Firstly, I would like to say that it is highly unlikely that food security will become an issue for most Australians as we deal with this Covid-19 situation. Even though the grocery stores have been smashed by people setting up their pantries there has always been plenty of fresh food available.

However, growing “some” of your own food is never a bad idea and anything you can produce right now is a good thing. The more local and the fresher the food you eat, the better it tastes, the higher the nutrition and better it is for you and the environment. I have been critically aware that a lot of people in my own community are currently hastily setting up their own Veggie Patch or Balcony Garden and I wanted to jump in, not as a gardening expert, but as a friend here to encourage you and to help where I can. I lot of what I know is from my own trial and error and letting failure become valuable lessons. With any luck by sharing some of my knowledge you can avoid some of my failures.

I am lucky to have gardening and growing my own food in my DNA. I am a natural problem solver and enjoy the creative, physical and nature connection that comes with gardening. I also surround myself with a virtual community of others who are either experts or are passionate about gardening. Instagram is bursting with “garden influencers” and there are so many great gardening TV shows like Gardening Australia, Better Homes and Gardens, Garden Rescue, Love Your Garden and Gardener’s World. If you can’t get these on your local TV catch up services then you can find them on YouTube.

how to set up a veggie garden

There really is only a few basic principles of growing your own produce.

Here are my 12 steps for setting up your first simple Veggie Patch or Balcony Garden

1. Choose a sunny spot

It is important that most fruit and veggie plants get at least 6 hours of sun per day. All day sun is good but you should always choose morning sun over afternoon sun if only one is an option. Afternoon sun is the hottest of the day and can cook sensitive plants. Some veggies tolerate less sun or even no direct sun and you can grow things like kale and parsley in mostly shady spots.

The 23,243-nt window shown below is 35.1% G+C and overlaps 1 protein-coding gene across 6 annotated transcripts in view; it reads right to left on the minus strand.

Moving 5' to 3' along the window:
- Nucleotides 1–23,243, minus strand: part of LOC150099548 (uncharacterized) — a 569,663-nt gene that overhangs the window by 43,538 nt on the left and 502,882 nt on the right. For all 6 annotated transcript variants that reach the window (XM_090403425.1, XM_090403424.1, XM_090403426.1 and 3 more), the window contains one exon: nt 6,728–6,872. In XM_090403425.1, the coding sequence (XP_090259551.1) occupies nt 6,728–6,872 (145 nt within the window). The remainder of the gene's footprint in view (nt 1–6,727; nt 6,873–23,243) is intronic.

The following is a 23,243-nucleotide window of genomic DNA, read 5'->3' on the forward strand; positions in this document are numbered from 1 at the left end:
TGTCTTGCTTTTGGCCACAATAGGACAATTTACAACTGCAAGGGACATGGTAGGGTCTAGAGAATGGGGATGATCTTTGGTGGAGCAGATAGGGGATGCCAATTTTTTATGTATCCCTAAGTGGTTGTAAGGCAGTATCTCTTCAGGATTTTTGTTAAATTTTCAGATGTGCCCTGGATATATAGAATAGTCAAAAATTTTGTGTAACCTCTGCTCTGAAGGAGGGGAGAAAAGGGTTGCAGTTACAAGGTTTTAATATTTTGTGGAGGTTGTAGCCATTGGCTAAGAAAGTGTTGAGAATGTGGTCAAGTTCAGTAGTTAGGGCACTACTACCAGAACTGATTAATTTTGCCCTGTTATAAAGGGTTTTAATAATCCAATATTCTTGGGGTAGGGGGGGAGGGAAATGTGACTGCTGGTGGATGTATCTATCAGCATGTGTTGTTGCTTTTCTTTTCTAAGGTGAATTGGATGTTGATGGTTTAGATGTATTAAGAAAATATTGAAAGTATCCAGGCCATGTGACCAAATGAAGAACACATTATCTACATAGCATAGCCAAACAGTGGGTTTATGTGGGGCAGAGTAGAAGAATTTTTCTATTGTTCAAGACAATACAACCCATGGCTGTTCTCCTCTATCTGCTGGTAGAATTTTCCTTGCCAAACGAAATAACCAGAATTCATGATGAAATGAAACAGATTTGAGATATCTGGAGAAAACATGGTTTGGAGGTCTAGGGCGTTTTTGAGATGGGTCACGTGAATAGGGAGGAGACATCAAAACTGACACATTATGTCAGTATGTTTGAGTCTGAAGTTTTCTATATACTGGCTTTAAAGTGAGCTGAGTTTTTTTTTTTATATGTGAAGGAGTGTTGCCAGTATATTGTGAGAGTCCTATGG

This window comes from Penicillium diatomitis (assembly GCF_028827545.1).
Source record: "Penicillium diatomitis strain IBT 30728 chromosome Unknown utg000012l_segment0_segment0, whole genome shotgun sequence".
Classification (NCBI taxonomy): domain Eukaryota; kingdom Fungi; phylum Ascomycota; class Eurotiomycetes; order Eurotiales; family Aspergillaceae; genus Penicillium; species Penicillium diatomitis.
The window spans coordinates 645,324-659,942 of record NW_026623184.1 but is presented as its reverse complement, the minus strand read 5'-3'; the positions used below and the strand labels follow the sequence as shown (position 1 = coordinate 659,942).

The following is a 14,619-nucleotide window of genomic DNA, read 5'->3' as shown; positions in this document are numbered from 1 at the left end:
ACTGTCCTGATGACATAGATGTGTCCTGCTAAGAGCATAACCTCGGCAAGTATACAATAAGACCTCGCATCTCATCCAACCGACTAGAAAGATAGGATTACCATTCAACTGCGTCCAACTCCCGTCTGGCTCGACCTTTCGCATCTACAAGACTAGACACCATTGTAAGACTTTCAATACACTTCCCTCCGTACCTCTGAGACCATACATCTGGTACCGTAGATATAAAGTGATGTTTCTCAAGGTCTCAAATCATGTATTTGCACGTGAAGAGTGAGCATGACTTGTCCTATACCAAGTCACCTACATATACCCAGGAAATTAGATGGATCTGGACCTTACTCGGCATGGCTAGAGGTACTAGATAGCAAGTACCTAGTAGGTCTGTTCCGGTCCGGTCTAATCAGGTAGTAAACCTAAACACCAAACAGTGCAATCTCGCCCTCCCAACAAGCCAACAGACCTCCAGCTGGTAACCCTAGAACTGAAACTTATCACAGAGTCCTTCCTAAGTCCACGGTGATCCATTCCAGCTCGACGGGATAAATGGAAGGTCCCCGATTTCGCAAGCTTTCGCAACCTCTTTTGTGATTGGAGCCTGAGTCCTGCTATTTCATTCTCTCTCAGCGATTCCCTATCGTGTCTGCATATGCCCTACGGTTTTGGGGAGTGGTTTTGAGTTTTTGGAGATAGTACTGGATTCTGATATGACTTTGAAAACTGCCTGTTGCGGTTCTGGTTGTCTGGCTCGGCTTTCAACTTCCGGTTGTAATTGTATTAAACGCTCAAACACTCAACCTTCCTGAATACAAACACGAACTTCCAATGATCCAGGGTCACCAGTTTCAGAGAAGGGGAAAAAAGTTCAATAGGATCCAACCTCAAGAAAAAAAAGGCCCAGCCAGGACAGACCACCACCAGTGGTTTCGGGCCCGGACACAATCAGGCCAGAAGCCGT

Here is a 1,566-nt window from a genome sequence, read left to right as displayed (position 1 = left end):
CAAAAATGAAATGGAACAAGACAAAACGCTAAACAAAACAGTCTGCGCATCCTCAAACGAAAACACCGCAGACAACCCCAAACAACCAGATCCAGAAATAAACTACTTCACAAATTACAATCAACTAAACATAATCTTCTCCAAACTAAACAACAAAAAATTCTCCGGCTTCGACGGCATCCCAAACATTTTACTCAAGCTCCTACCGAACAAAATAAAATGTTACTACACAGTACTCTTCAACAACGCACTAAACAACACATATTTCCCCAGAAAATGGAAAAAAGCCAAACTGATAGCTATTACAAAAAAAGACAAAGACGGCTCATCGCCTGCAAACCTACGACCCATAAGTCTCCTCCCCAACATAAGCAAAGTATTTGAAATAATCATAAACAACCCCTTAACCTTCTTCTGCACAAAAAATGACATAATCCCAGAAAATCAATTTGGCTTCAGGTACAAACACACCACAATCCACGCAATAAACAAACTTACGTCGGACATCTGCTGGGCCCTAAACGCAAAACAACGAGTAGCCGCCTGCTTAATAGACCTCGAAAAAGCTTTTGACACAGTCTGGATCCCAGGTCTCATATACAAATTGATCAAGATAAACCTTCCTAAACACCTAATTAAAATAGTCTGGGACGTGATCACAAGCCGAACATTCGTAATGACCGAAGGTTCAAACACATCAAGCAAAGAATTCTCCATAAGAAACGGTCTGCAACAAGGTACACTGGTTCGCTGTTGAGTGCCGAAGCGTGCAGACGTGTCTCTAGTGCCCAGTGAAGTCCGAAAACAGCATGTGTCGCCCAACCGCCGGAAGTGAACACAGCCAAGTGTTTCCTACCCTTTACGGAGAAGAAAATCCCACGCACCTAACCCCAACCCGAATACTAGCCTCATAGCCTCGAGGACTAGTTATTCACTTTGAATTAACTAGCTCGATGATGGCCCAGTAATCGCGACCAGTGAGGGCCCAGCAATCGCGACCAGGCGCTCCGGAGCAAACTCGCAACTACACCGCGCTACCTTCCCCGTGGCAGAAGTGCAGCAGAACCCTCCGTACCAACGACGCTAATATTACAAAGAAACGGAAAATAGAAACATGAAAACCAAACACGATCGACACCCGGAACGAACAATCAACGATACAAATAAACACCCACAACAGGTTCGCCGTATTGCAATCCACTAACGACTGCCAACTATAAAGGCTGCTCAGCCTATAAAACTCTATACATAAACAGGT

2. Water your plants

Watering your plants first thing in the morning, before the heat of the day is preferable (if there has been now rain). This gives the plant water to last them all day while the sun is shining. It also means that the foliage is dry by the end of the day and lessens your chances of mildew taking over.

how to set up a veggie garden

3. Fertilise and enrich your soil with compost

Generally I would suggest setting up any veggie bed with a mix of compost, cow poo and high quality well draining soil. This will get your plants off to a great start but to keep up the nutrition regularly top up with liquid fertiliser. I also like to add blood and bone with added potash (which you can purchase from any garden centre) to beds about 4 times a year.

4. Mulch your garden

Getting a thick layer of mulch on your garden beds and around your fruit trees is very important as it locks in moisture, supresses weeds and breaks down into compost over time. You can use a range of different organic materials to mulch your beds. I use sugarcane mulch but you can use seaweed or straw, etc.

5. Start composting

I can’t stress enough how important this is. There is a compost system for almost any home from large 1m square composing bays to plastic compost bins and Bokashi systems suitable for an apartment. You can basically make compost for free by mixing your kitchen scraps (high in nitrogen) with dry (high carbon) elements like dry leaves, dry grass clippings and straw. You add these in layers and to speed up the process you can mix regularily to keep it oxygenated. Compost is widely used by successful gardeners, is brilliant for the environment and is strangely satisfying to make. And your plants will love you for it!

6. Choose plants right for your season and location

This is very important and I am often surprised by the seedlings that are for sold at nurseries that are completely out of season. If you want your plants to achieve their maximum potential they have to be planted at the right time of year. This information is no secret and the labels on many seedlings and the info panel on the back of seed packets include this information. This information is also available in the form of seasonal/region planting charts you can find in books and online. Choosing the right location also includes planting your seeds or seedings at the right spacing and in an area of your garden with the correct amount of sun. This information is also found on the back of most packets. Here I am trying to keep things simple but many gardeners also look at the pH of their soil as some plants enjoy a specific pH. For example I grow my blue berry plants in their own raised bed which is enriched with pine bark mulch which results in a more acid soil that they prefer.